All participating teams were able to detect literature relevant to the topic. The first team, using the IRIS.AI search tool, listed 13 relevant papers on their score sheet, which were all judged as relevant for the proposed topic. The quality of the found studies was ranked very high, with a total score of 27. Multiple studies applying AR in surgical fields were detected, which shows that AR can provide an accurate visual representation of anatomical structures and can be a helpful tool during surgical procedures [- ]. The second team supported by AI listed 15 relevant papers, but only 8 were found as related to the field by the judges. The quality of the ranked articles was awarded with 19 points. The literature review performed by this team followed a problem-oriented strategy that focused directly on researching the challenges proposed by the scientific question and the potential solutions available in the literature. Regarding the perception of reality and the tracking of deformable objects, available technology was detected, which technically addresses the challenges of an adaptive AR system for intraoperative guidance, but the necessity of high computational power and the limited reliability are still challenges that need to be addressed before a clinical use is possible [ - ]. The control group listed the highest number of results with 46 identified scientific studies, but only 10 studies were found to be related to the field. The quality of the studies was graded with a total of 25 points. This group provided a broad selection of literature with an overview of the capabilities of existing technologies for intraoperative support of the operating surgeon, as well as the limitations and problems that need to be addressed when implementing the proposed system into clinical practice. In total, 20 relevant scientific studies were identified throughout the event covering all aspects of the question. Of those 20 studies, the AI groups contributed 7 findings each, while the control group contributed 6 studies. Final evaluation of the study content showed a result of 5 highly relevant studies (“spot on”) in each of the groups, which suggests a more focused search strategy through the application of AI. The final scores were 49 and 39 points out of 60 for AI groups 1 and 2, respectively, and 46 points for the control group. Data from all relevant studies was extracted, structured, and divided by search teams. All data are presented and summarized in a descriptive manner in .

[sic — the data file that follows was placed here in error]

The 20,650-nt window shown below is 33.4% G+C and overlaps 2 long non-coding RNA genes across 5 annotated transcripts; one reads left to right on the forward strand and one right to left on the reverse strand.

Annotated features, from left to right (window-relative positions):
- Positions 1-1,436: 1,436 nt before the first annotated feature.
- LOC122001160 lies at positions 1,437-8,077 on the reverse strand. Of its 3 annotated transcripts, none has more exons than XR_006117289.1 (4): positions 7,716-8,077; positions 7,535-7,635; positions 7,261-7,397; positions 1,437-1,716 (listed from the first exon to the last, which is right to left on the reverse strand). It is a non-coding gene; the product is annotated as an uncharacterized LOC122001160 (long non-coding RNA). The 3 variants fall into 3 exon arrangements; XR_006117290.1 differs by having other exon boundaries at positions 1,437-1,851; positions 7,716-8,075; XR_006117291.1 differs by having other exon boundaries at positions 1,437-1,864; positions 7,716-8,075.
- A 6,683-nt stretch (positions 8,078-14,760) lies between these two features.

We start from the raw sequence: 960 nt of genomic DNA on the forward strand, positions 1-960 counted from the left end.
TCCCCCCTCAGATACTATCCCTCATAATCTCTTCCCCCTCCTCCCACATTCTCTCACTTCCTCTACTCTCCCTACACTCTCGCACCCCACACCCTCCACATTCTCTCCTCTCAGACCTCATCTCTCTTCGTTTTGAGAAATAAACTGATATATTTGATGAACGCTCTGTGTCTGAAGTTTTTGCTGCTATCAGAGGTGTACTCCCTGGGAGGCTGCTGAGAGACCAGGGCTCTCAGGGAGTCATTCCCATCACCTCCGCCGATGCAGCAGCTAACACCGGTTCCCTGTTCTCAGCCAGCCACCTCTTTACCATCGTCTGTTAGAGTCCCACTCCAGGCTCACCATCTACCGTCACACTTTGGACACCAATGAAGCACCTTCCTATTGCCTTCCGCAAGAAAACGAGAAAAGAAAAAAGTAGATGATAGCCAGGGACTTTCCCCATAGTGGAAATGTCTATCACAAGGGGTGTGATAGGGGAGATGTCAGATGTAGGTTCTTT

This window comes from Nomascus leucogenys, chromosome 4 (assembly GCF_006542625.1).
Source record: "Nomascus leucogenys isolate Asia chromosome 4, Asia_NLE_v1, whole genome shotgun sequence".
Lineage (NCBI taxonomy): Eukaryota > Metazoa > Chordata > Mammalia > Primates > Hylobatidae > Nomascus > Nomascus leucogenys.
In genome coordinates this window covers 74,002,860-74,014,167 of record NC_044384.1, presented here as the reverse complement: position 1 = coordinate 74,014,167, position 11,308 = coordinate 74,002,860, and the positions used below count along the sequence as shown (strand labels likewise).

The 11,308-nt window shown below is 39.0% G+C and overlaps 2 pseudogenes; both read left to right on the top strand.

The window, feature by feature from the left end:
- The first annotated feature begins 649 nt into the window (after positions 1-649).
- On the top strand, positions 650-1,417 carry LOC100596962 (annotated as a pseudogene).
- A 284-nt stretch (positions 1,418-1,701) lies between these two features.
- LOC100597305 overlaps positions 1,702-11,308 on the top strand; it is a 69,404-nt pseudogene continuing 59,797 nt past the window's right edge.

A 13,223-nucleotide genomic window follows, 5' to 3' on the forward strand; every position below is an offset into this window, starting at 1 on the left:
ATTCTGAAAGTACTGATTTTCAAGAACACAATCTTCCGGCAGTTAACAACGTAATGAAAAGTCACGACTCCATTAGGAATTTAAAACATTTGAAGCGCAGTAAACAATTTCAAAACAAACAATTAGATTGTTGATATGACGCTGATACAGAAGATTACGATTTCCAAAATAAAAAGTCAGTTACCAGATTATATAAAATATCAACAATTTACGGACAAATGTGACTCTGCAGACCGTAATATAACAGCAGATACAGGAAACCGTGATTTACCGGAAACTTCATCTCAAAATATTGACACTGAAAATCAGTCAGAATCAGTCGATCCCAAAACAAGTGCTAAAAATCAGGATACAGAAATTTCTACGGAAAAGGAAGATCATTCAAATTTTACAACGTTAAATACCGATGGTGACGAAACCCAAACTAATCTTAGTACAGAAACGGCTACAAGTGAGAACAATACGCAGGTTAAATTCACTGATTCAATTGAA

This study was, to our knowledge, the first experiment in the medical field using a science hackathon format and an AI tool to perform a literature search. Both AI groups showed similar quantitative results, but the quality differed between these groups which lead to a difference in their total scores, with a score of 27 points for AI group 1 and a score of 19 points for AI group 2. The control group showed a similar degree of quality as AI group 1 with 25 points awarded, but only 10 of the 46 studies found were categorized as related to the field. AI has been an expanding research area in the last decade, and AI programs have been implemented in various fields, including the medical practice . However, little research has been done on the topic of applying this technology to facilitate literature research. Conventional literature search engines like Google Scholar and PubMed are able to perform key word searches as well as full text searches to some extent, but their ability to recognize similarities is limited to search phrases, available publication titles, or abstract contents [ ]. AI, as used by IRIS.AI, has the potential to “understand” the posed research question as well as the screened scientific articles, thus providing the opportunity to filter out the relevant data more effectively. According to the 2015 report [ ] of the International Association of Scientific, Technical, and Medical Publishers, approximately 2.5 million scientific papers are published per year, and there are approximately 28,000 active scholarly peer-reviewed research journals. Therefore, a more effective way to perform literature research is highly relevant. In this study, experienced scientific professionals were asked to perform a comprehensive literature review on the question of AR in surgery by applying the artificial search engine of IRIS.AI. When evaluating search results, we focused on the quantity of the relevant articles as well the quality of the results, following the recommendations found in existing literature for the comparison of literature search engines [ , , ]. Although all participating teams were able to retrieve relevant data on the topic, the results indicate that the application of AI has the potential to focus a scientific search more directly on relevant data and decrease the time necessary to screen the retrieved articles for the actual information needed. Both AI groups showed a significant difference in quality of the detected results, but the AI technology did not provide an increase in search quality. Our study, however, does have some limitations to be considered. First, although all teams were comprised of experts with similar backgrounds, individual differences in know-how and skill can never be entirely excluded, and might pose a bias since only a small sample size of three teams was provided. Second, the qualitative evaluation of search results and the categorization of “relevant” results performed by three judges of high expertise in the relevant fields has the potential to be subjectively biased, and individual preference of the judges in the evaluation can never be entirely excluded. However, to our knowledge, no completely unbiased tool is available. Third, all participants had no previous contact with the IRIS.AI search engine, whereas extensive experience in literature review was present in all participants. Therefore, pre-existing individual preference for certain search engines and a high degree of familiarity in their use were potential biases. Last, although it provides access to most major research databases, the full text access to some databases is not available for the IRIS.AI tool, which poses a potential barrier for the retrieval of relevant information.